Other Grammy winners included Ludacris, who won best rap album and impishly thanked Oprah Winfrey and Bill O'Reilly; Ike Turner, who won traditional blues album for "Risin' with the Blues"; and the San Francisco Symphony, whose performance of Gustav Mahler's Symphony No. 7 won awards for best classical album and best orchestral performance.
Tony Bennett and Stevie Wonder won the first award of the evening, for pop collaboration with vocals, for "For Once In My Life."
"This is an amazing moment for me. It's amazing to know that I did this song when I was 17 a whole 'nother way and to come back and do it with the great Tony Bennett," Wonder said.
Newcomers and veterans
Some winners couldn't believe their good fortune.
Chamillionaire, who won rap performance by a duo or group, was still overwhelmed as he talked to CNN on the red carpet. "I used to be watching this on TV, so to be here ..." he told CNN. "The A-plus stars are out for this."
The show was opened by the reunited Police, a band that broke up in 1984. They performed a sort-of mashup version of "Roxanne" -- with elements of "Driven to Tears" -- and earned a standing ovation.
The Red Hot Chili Peppers performed amid a constant wind of confetti and in front of a sign that read, "Love to Ornette Coleman," paying tribute to the jazzman who was honored with a lifetime achievement award.
Other performances included a tribute to country pioneer Bob Wills and Eagles drummer Don Henley by the country group Rascal Flatts and Underwood, who performed a medley of Wills' and the Eagles' songs, focusing on the latter; and a R&B/hip-hop medley that led off with Smokey Robinson delivering "The Tracks of My Tears" and concluded with Christina Aguilera performing James Brown's "It's a Man's, Man's, Man's World."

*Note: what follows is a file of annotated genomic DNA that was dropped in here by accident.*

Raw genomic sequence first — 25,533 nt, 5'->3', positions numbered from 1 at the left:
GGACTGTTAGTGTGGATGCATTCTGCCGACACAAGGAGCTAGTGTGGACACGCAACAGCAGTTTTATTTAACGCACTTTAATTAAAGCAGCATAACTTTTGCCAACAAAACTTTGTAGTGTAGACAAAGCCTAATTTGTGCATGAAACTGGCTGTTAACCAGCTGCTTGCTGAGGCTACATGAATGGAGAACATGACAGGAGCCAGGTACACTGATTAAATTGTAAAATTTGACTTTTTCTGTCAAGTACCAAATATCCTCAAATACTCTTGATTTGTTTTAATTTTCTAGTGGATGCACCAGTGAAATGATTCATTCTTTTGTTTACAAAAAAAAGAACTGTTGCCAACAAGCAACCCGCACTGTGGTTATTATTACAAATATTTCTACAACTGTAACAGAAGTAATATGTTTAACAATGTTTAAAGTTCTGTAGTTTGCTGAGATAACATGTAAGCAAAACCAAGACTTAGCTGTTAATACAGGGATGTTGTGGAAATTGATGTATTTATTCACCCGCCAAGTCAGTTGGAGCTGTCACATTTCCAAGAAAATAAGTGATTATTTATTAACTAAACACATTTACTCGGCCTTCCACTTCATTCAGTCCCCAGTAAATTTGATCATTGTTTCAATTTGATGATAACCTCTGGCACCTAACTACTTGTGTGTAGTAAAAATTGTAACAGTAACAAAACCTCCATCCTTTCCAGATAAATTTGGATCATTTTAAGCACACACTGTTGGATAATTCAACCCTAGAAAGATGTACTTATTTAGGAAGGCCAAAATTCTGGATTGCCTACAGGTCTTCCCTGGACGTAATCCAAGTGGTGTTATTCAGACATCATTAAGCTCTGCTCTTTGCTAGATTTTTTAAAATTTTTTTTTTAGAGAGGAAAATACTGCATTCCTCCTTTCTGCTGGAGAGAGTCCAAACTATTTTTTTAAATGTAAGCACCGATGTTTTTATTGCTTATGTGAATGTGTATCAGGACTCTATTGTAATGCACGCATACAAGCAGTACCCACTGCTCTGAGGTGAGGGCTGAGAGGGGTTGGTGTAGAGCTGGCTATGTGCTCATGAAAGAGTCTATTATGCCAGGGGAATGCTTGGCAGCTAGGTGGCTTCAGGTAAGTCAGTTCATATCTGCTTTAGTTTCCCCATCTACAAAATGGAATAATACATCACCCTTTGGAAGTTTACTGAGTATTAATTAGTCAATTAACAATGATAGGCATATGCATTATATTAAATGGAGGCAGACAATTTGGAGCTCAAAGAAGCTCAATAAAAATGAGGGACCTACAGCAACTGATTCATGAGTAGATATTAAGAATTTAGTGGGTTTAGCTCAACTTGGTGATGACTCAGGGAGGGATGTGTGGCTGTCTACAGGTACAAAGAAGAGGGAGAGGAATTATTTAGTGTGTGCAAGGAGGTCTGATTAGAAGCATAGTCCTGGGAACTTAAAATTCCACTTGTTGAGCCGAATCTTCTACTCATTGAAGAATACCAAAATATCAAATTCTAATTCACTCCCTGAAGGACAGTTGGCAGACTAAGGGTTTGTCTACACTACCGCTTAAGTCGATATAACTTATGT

Brown also received a tribute late in the show, during the ceremony's remembrance of performers and music industry professionals who had died in the past year. A cape was draped over a microphone stand at the segment's conclusion -- an echo of the finale of Brown's concerts, in which the Godfather of Soul was covered with a cape as he faltered only to rise up, one more time, to belt out a number.
On this Grammy night, it was the Dixie Chicks who received new life.
The Dixie Chicks won five Grammys, including album of the year.